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I have a thing about Scandinavia and Scandinavian crime thrillers. Having enjoyed Wallander on TV, particularly Krister Henriksson's portrayal, I want to read all of Henning Mankel's series. The Danish TV series The Killing is also very good. Hence when my book group chose Jo Nesbo's The Leopard I was just a bit excited! Little did I know that The Leopard is the sixth book in the series and having not read any of the others, I feel I'm doing this back to front. On opening the book I was bitten! A big book which I couldn't put down. Like Stieg Larssen's trilogy (I read and watched The Girl with the Dragon Tattoo) it gripped me from beginning to end. Nesbo's Detective Harry Hole is not that unlike Michael Connelly's Harry Bosch, a troubled man with a bad track record in his relationships with women. Both very focussed on solving their crimes but who run into trouble with their superiors. They break rules to get results.I will be reading all of Nesbo's Harry Hole books and I am anticipating that they are all as exciting and good as The Leopard. A must read for all those who like a good crime novel.read more
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Another excellent Harry Hole thriller. I love the most how past decisions affect everybody, especially Harry. I want to read the ending in a hopeful way and believe that Harry will learn from his experience and get even better. Already looking forward to the next book.read more
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Look up at the star rating I gave this book. It's pretty high. But despite the high rating, I just didn't like this particular iteration of Harry. The characters continued to evolve, their depiction brilliant. The writing was fantastic. The twists and turns enough to make anyone lose their direction. But I still didn't like it. The fault is within my own psyche, I think. The damaged souls that kill others prey on my mind. I'm a healer, and I ache for all the illness, physical and mental, that esbø weaves into his stories. I care about his characters, perhaps too much. And he is perhaps too good a writer for me at times. This was a marvelous book. It just hurt me to read it. I think I need a break from wounded male detectives of the Scandinavian sort.
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I like the Harry Hole series and this doesn't disappoint. The violence is brutal but it makes a great page turner all the way through quite a long book.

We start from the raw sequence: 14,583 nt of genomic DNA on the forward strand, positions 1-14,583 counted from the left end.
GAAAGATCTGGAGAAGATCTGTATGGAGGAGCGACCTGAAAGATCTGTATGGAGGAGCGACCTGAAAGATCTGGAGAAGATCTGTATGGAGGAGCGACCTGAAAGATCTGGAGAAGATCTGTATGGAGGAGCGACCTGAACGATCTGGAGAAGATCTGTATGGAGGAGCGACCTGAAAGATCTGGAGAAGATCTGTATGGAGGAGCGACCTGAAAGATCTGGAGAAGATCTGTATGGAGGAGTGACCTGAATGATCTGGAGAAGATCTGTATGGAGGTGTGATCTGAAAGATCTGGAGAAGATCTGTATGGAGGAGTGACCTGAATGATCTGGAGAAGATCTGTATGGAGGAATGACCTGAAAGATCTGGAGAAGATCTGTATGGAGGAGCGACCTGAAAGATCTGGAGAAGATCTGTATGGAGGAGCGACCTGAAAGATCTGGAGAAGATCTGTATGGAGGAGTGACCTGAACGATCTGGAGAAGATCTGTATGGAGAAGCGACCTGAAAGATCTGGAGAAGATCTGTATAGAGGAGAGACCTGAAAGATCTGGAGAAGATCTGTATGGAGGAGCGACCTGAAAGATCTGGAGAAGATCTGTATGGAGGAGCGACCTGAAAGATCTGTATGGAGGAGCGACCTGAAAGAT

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I've spent a bit of time worrying about how I can review THE LEOPARD without spoilers, because, although you could read it as your first taste of Nesbo, it is really not a stand-alone. However, if you've got it's fat pages in your hands then don't let me prevent you from reading it. But it will make you want to read earlier novels particularly THE SNOWMAN and REDBREAST.At the end of THE SNOWMAN, as the blurb says, Harry Hole, deeply traumatised, resigned from the Crime Squad, and took off for Hong Kong where he attempted to lose himself. The only detective in Norway who has any experience in dealing with serial killers is Harry Hole, and that is why Politioverbetjent Gunnar Hagen wants him back. He sends an officer to Hong Kong to find Harry and bring him back. But it is the news that his father is dying that puts Harry on that plane.But solving this case is more urgent than just stopping a serial killer. A long standing battle has re-surfaced, not just good versus evil. The Minister of Justice is wondering yet again why he is paying for two criminal investigation units. It’s all about cuts and rationalisation in the force. About jurisdiction. The old fight, Crime Squad versus Kripos. Whether there are enough resources for two specialist branches with parallel expertise in a small country. The discussion flared up when Kripos got a new second in command, one Mikael Bellman.It's a battle that Gunnar Hagen wants to win, and finding and stopping a serial killer will do it.THE LEOPARD is seriously noir, not for the faint-hearted. There are descriptions of torture that will take your breath away. Things that Harry does to himself that will nearly make your heart stop. But you'll keep reading because you'll want to know how it all turns out.I thought I got a better vision of Harry Hole, saw him in a clearer light in THE LEOPARD. He felt a bit more human too. ..... the man who was a living legend not just at Oslo Police HQ but in every police station across Norway, for good or ill. .......He liked Harry Hole, had liked him from the first moment he had clapped eyes on the tall, athletic, but obviously alcoholic Norwegian stepping into Happy Valley to put his last money on the wrong horse. There was something about the aggressive expression, the arrogant bearing, the alert body language that reminded him of himself .. A driven man. A junkie. A man who does what he must to have what he wants, who walks over dead bodies if need be. He couldn’t care less about personal prestige, he only wants to catch the bad boys. All the bad boys.The other thing that seems to emerge more for me in THE LEOPARD was Jo Nesbo, through his characters, considering criminological and philiosophical issues. What is it, where is it, whatever it is that makes a murderer? Is it innate, is it in a gene, inherited potential that some have and others do not? Or is it shaped by need, developed in a confrontation with the world, a survival strategy, a life-saving sickness, rational insanity? For just as sickness is a fevered bombardment of the body, insanity is a vital retreat to a place where one can entrench oneself anew. For my part, I believe that the ability to kill is fundamental to any healthy person.and again That was what life was: a process of destruction, a disintegration from what at the outset was perfect. The only suspense involved was whether we would be destroyed in one sudden act or slowly.Perhaps it has always been there in previous novels, but I've just missed seeing it.A great read, if just a bit long. By the end, I really did want it to finish.